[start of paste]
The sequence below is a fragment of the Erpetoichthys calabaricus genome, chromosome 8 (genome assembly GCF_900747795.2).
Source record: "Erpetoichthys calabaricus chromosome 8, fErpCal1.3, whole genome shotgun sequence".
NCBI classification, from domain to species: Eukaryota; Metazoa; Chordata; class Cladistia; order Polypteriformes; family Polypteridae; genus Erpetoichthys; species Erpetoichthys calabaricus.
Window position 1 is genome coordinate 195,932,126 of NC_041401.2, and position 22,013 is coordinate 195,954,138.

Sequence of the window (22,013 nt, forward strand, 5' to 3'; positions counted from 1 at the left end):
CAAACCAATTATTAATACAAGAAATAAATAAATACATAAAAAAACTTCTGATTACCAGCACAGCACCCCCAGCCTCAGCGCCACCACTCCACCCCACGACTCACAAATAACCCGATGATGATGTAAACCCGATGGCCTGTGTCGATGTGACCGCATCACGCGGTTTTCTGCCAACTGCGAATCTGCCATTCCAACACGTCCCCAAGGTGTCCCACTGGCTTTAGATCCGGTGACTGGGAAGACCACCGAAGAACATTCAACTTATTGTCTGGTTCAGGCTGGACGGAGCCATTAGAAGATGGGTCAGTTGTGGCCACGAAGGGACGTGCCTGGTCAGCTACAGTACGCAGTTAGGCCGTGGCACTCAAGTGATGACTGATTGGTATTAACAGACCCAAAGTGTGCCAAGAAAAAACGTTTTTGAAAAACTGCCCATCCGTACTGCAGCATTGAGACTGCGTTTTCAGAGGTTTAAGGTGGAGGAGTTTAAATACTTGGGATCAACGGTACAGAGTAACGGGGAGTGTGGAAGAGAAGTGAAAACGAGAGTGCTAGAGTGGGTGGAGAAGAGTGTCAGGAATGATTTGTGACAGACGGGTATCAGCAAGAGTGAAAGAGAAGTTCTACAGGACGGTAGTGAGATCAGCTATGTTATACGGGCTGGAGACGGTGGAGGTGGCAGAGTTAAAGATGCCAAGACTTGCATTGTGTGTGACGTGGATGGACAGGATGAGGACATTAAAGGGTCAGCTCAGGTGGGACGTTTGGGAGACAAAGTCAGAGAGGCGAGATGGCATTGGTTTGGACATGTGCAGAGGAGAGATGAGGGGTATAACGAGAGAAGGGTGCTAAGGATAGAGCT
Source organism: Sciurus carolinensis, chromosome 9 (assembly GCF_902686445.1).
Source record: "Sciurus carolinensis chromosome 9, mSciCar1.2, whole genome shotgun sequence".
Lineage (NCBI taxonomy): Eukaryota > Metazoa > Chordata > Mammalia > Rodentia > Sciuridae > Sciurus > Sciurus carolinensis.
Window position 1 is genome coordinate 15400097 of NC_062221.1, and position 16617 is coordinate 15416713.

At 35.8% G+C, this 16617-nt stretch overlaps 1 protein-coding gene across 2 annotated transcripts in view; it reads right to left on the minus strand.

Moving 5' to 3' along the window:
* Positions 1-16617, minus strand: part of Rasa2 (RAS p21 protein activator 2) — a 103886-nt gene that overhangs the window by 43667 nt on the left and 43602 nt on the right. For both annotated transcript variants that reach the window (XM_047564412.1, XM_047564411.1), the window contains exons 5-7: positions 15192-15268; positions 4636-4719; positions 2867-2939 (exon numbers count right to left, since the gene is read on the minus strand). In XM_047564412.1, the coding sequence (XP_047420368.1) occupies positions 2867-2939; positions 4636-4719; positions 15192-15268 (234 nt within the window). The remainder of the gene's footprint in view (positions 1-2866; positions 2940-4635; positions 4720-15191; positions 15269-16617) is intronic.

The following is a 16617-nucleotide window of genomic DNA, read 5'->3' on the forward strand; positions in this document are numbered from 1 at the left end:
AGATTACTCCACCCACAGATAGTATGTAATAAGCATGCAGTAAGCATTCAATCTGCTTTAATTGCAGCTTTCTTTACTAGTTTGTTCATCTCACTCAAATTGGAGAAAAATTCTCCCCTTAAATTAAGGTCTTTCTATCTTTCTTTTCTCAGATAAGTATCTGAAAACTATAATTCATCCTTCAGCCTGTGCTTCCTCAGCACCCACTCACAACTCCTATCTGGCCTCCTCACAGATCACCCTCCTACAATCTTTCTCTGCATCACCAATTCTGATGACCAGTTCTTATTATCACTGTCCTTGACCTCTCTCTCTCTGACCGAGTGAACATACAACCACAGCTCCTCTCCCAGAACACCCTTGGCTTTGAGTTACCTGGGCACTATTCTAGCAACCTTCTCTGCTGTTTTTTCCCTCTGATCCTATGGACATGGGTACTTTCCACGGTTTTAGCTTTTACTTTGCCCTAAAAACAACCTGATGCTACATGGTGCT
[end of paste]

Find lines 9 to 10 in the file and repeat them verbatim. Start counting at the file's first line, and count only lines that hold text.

Lineage (NCBI taxonomy): Eukaryota > Metazoa > Chordata > Mammalia > Rodentia > Sciuridae > Sciurus > Sciurus carolinensis.
Window position 1 is genome coordinate 15400097 of NC_062221.1, and position 16617 is coordinate 15416713.